…. “I received a birthday gift from my parents. I was surprised to see that my father wrote a letter. Maybe today or tomorrow I will get a chance to write them. Nothing else to tell you right now so I’ll sign off for now and write again soon. Don’t worry about me so much because we are real careful and don’t take any chances. Remember I love you very much and can’t wait until April when I’ll see you again. Take care of yourself and don’t worry so much.

Bye for now,
Johnnie ”

Here was my father, a 26-year-old writing to his 24-year-old sweetheart. “I love you very much” was something I never heard him say to my mother. Neither did he say it to me in the 46 years we had together on this earth. However, I have never known a love so unconditional and unwavering.

I had always seen my father print with a neatness bordering on compulsive. His war letters, however, were written in an almost feverish script marked with cross-outs. They were sometimes extremely difficult to read.

I recall a pleasant day growing up when we were returning home from a family outing and getting out of the car. I heard the sound of a low-flying helicopter. It was buzzing almost directly over our driveway. My quiet, reserved father bolted from the driver’s side and tackled me from behind. As we fell to the ground, his body covering mine, I heard him yell, “Get down!”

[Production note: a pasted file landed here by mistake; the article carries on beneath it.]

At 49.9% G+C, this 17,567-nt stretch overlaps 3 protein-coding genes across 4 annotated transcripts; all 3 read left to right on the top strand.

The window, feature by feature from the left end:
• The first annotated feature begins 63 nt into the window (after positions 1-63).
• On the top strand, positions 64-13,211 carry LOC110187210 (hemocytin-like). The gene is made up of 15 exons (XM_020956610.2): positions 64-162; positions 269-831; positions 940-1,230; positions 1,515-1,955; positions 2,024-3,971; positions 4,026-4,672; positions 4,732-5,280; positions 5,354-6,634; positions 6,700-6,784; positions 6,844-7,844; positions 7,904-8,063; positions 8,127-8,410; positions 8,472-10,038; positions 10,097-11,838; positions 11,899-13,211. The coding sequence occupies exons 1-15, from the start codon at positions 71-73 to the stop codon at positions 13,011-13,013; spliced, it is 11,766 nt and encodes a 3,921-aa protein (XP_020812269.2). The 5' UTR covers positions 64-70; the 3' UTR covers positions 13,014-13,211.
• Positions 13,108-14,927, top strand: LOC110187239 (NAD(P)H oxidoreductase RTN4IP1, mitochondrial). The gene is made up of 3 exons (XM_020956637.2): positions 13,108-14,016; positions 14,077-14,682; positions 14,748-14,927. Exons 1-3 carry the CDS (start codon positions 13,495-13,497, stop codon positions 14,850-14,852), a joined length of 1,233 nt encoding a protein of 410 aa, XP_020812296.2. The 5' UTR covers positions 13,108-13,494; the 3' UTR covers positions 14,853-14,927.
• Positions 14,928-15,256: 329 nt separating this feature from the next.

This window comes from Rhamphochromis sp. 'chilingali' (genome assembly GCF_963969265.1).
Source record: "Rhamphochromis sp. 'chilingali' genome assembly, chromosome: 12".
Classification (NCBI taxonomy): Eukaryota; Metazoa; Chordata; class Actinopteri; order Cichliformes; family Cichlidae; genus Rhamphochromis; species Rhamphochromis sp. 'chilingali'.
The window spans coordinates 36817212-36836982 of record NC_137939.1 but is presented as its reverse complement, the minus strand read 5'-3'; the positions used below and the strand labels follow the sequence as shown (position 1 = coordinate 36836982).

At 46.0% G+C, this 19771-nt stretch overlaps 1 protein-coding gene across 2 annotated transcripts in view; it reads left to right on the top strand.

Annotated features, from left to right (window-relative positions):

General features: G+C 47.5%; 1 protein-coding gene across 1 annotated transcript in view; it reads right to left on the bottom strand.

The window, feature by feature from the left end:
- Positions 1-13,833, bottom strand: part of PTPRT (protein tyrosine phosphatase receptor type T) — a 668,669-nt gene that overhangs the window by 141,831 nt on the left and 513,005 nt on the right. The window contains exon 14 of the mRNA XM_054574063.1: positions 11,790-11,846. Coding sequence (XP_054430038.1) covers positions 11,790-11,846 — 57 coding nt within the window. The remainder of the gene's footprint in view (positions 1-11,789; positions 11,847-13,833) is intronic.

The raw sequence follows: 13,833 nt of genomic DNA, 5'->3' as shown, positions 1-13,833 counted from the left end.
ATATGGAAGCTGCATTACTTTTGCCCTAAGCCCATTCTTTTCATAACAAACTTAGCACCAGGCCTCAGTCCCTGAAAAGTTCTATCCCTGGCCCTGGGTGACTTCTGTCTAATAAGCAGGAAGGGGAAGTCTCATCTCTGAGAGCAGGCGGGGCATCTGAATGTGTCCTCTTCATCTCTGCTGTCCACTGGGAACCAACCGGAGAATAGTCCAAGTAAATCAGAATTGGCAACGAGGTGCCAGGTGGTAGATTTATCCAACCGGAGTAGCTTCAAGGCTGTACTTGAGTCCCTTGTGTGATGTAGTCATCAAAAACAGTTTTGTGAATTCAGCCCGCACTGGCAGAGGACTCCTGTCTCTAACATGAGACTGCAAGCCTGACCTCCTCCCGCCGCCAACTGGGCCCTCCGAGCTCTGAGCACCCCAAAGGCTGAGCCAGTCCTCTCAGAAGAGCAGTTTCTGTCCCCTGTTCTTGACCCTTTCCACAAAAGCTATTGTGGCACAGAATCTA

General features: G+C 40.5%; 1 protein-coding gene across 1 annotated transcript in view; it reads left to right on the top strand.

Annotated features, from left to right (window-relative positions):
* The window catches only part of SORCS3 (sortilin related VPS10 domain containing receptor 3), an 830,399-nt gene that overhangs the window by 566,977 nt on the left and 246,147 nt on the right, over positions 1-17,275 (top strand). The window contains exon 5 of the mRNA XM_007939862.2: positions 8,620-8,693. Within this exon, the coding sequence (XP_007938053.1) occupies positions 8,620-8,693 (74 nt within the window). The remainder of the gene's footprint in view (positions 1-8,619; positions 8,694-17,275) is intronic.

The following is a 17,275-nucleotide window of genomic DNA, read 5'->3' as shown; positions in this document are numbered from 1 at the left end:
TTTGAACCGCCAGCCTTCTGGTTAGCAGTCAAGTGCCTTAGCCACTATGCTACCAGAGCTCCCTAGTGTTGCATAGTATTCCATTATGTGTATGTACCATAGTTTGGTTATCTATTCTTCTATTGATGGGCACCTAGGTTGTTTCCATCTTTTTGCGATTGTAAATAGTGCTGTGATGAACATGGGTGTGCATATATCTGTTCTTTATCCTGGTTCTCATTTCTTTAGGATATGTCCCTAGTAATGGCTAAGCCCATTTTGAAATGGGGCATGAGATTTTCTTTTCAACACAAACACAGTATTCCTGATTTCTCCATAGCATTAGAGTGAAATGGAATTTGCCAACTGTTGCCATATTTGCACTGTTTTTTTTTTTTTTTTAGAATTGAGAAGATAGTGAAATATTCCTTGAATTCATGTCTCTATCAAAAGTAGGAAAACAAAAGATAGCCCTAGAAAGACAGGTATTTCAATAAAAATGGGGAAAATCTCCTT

He told me stories about building watchtowers in Vietnam, and we saw almost all the movies about the war. From “The Deer Hunter,” I learned at an early age about the deadly game of Russian roulette. We watched “Full Metal Jacket” several times when I was a teenager because he needed to explain—he always told me we should never forget the sacrifices made by servicemen in war.

My mother, who had wickedly insightful perspectives about people, taught me about the human condition, life and relationships. She was a nurse and saw suffering from a front-row seat. When my parents talked about Vietnam, my mother used to say, “If the military wanted your father to have a wife they would have issued him one.” She knew exactly where she stood with the Army. She considered going to Vietnam as a nurse to be there with dad but enjoyed her autonomy too much. My mother read compulsively to learn about people and history. She loved biographies and was always relating obscure facts about someone or some event from the past.